I spent the next few days getting to know Jean Luc while I waited for the Giving and Receiving Ceremony to be set up in Thai Nguyen province where Jean Luc was born . Finally I got word that it was set for Friday morning. On Thursday afternoon I got a call from IMH saying the birth mother had come to Hanoi from the province and wanted to see the baby if it was okay with me. I was very surprised as we had had no contact with Marc's birth mother the year before. I said that it was fine with me. She arrived a half an hour later.There were a lot of tears as she held the baby and stroked his little head and hands. I showed her pictures of our family. I think she took some comfort from knowing we already had a little boy at home who was also Vietnamese. She had had to relinquish him because she was young and unmarried which is viewed very negatively in the Vietnamese culture. At the end of our meeting I gave her hug. Jean Luc had slept through the meeting.
We left for Thai Nguyen province for the G&R the next morning bright and early . There was another woman with me who was adopting a three-year old girl. After a 2 hour bumpy ride we arrived at the local government offices and were led into a room where the ceremony would take place. There was a long table set up with chairs on either side. Jean Luc's birth mom arrived with her dad and brother and held the baby during the half hour or so that we waited while everyone involved in the G&R had arrived. Jean Luc was very fussy after the long ride in the van and spitting up a bit as a result. Finally we were all present and ready. There was the local justice minister, his secretary, the doctor who was the director of the orphanage that taken custody of the child after birth and placed him in foster care, our IMH representative, the birth dad of the three year old girl and Jean Luc's birth family, and us as the adoptive parents.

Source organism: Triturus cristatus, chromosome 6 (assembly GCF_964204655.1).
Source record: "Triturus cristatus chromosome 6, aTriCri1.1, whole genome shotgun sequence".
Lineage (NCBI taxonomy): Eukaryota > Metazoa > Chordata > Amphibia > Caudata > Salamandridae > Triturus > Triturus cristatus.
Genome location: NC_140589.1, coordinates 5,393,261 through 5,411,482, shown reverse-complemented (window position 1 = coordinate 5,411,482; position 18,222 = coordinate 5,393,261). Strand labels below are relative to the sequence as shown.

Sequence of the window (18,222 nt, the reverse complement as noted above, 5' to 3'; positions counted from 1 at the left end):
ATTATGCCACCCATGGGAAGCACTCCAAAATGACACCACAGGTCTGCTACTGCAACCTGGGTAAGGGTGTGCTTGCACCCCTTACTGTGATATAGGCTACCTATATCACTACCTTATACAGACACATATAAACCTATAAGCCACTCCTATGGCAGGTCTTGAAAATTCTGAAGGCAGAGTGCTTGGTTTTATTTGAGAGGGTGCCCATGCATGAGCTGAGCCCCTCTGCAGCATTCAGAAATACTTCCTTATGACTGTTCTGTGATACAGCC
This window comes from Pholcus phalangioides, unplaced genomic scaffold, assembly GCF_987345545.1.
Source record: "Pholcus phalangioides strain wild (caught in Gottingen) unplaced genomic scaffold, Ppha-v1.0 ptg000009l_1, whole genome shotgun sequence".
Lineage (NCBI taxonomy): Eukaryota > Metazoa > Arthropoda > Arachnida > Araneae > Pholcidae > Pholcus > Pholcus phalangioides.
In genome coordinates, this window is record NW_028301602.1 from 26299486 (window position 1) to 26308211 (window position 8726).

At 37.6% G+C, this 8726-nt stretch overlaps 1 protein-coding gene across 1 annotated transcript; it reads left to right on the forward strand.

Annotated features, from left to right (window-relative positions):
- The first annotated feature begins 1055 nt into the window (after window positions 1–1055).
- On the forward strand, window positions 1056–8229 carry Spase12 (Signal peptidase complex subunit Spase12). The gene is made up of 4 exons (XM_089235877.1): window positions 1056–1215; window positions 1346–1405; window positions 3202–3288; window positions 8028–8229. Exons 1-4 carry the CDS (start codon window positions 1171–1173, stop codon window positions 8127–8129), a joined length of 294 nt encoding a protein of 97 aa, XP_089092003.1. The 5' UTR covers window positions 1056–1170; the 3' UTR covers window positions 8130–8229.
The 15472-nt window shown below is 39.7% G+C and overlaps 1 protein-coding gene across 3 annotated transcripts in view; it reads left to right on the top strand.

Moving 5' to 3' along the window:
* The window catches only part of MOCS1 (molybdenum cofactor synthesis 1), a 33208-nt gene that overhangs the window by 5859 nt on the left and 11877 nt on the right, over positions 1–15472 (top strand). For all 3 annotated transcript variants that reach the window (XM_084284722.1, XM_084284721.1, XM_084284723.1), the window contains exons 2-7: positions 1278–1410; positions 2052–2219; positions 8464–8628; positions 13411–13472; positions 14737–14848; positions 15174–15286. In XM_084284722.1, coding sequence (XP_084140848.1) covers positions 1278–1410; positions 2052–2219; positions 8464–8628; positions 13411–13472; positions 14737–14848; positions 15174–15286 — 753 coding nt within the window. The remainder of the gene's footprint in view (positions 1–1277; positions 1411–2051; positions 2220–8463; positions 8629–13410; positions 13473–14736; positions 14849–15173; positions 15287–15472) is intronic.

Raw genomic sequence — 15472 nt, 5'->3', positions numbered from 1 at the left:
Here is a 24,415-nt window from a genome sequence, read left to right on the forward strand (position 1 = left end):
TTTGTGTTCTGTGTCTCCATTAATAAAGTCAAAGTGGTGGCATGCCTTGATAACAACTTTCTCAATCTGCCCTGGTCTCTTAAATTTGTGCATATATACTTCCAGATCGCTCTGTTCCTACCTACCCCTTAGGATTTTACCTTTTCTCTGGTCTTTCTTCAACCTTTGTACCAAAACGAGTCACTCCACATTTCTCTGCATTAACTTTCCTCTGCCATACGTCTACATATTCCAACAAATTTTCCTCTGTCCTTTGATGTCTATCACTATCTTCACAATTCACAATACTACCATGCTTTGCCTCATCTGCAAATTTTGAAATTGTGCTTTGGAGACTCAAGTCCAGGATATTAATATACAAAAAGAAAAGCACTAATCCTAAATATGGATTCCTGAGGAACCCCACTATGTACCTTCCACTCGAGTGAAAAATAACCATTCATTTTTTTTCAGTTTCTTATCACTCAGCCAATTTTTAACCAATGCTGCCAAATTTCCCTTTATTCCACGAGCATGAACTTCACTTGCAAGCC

The ceremony was very brief. Jean Luc's birth mother held the baby while I signed the Proces Verbal to complete the adoption. Then she handed the baby to me. What an emotional moment! Jean Luc was now officially our son. Now I just had to finish the rest of the paperwork before I could travel home.
The birth mother and I hugged before I got into the taxi that would take us back to Hanoi. I promised to write and send pictures through IMH to her after I returned to Canada. More tears from both of Jean Luc's birth mom and myself as the taxi drove off. Jean Luc may never see his birth mom again. At least I will be able to tell him that she loved him very much and found it very difficult to give him up for adoption.
When we returned to Hanoi Andrew took me over to the Canadian Embassy on his motorcycle. What an exhilarating ride! I asked the official at the Canadian Embassy, Margreet Bosma, to fax Jean Luc's birth certificate with English translation and the adoption papers to the Canadian Immigration people in Singapore. After that I went back to the Claudia to wait until Monday morning to apply for Jean Luc's Vietnamese passport which would allow me to take him out of the country. I also needed it to fax the picture pages to Singapore for the Landed Immigrant visa that would allow me to bring him into Canada.